29 April 2012

Not Runner's World

Some things I'd like to see in Runner's World...

A cover model in any shade other than white.  (Yeah, I know: they featured one a few months ago.  One.)

A cover model with adipose tissue.  My calculated BMI is 21.5 -- well within the range of 18.5 to 25 that the people who study this stuff say is healthy -- and I've got love handles and stuff.  The RW claim is that they put real runners on the cover -- but somehow they only manage to choose real skinny runners. (You can check your BMI here, if you're curious.)

Along those lines, less attention to weight loss and more focus simply on eating healthily.  Bonus: more vegetarian and vegan suggestions.

Some discussion of running with chronic illness, and maintaining an exercise program when there are constant interruptions of varying length.  Physiological information about returning to exercise after breaks of various lengths due to illness or infirmity.  Strategies for finding motivation to keep attempting the same fitness goals, over and over again.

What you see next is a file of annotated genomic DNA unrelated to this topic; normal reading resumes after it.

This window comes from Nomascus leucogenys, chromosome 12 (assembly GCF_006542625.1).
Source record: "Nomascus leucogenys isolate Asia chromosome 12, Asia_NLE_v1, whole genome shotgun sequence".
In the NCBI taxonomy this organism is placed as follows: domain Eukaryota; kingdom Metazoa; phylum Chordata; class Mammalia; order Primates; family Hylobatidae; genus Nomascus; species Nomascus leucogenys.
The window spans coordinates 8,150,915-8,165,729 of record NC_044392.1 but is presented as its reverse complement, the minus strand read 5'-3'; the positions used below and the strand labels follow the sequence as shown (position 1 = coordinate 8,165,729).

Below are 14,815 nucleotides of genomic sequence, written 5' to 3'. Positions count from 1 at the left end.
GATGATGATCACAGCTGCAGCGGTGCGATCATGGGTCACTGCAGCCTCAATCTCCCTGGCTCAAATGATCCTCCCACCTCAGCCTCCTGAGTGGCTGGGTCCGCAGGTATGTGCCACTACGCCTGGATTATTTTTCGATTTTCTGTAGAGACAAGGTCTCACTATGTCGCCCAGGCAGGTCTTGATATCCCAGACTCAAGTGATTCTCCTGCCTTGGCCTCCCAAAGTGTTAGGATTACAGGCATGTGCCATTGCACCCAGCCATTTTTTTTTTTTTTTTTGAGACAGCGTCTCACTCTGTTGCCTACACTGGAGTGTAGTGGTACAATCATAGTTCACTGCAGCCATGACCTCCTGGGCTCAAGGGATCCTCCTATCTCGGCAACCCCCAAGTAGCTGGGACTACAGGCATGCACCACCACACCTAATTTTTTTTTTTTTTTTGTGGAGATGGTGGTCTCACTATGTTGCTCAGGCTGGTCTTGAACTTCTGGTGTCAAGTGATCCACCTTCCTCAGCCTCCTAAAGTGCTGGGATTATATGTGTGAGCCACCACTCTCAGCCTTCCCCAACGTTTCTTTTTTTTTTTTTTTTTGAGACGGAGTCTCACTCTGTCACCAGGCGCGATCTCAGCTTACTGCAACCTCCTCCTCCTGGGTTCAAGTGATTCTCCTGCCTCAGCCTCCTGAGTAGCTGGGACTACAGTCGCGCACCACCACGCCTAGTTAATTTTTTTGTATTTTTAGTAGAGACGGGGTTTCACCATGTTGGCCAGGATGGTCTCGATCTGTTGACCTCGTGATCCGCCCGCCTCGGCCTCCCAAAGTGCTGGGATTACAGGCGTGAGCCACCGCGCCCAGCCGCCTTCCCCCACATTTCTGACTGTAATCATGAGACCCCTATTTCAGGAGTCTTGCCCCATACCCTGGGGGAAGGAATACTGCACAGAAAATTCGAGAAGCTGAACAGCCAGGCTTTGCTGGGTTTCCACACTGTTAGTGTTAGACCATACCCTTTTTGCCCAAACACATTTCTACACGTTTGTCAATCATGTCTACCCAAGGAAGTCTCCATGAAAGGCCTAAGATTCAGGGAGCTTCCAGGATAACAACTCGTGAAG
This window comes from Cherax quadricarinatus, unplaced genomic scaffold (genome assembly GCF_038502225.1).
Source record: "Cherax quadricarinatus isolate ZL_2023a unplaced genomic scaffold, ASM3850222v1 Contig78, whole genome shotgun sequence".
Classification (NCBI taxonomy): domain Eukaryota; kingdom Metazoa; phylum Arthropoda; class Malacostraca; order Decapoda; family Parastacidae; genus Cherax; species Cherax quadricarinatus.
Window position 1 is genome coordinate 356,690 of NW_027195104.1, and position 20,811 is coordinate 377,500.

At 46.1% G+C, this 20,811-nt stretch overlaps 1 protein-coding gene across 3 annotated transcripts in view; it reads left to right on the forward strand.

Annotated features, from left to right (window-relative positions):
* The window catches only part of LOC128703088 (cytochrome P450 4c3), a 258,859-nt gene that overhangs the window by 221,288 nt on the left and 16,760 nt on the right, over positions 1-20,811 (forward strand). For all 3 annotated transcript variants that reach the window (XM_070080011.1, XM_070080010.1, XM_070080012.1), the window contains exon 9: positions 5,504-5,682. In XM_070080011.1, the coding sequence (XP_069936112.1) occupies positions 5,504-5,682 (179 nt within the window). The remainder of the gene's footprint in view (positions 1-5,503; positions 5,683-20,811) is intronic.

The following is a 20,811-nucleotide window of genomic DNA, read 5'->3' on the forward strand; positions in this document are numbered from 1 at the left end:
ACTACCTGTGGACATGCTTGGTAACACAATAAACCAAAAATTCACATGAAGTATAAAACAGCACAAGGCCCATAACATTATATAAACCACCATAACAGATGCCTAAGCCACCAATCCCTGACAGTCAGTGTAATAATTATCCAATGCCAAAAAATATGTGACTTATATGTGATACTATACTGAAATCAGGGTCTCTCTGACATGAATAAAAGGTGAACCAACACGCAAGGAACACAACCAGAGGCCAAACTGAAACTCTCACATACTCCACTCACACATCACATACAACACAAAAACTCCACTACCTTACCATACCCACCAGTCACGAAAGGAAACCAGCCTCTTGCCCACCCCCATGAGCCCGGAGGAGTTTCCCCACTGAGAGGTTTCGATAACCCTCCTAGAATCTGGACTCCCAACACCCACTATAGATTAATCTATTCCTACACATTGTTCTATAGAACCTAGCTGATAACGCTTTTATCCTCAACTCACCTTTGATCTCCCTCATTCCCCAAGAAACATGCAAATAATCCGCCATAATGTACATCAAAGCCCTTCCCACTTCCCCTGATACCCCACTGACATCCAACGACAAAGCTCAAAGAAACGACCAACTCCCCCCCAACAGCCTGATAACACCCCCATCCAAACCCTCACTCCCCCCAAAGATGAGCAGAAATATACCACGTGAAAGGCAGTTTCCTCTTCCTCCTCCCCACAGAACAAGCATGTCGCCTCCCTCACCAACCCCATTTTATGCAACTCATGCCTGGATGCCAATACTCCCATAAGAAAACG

24 April 2012

Infertility Awareness Week

I was 29, The Mate a couple of years younger when we decided it was time for offspring.  We tossed the birth control, but months went by with no results.

Months turned into years, I finished my PhD and got a job in New Jersey, where state law mandated infertility treatment, and we decided to get some tests run to see if they yielded any useful information (e.g. a simple problem, easily addressed).   Nothing much.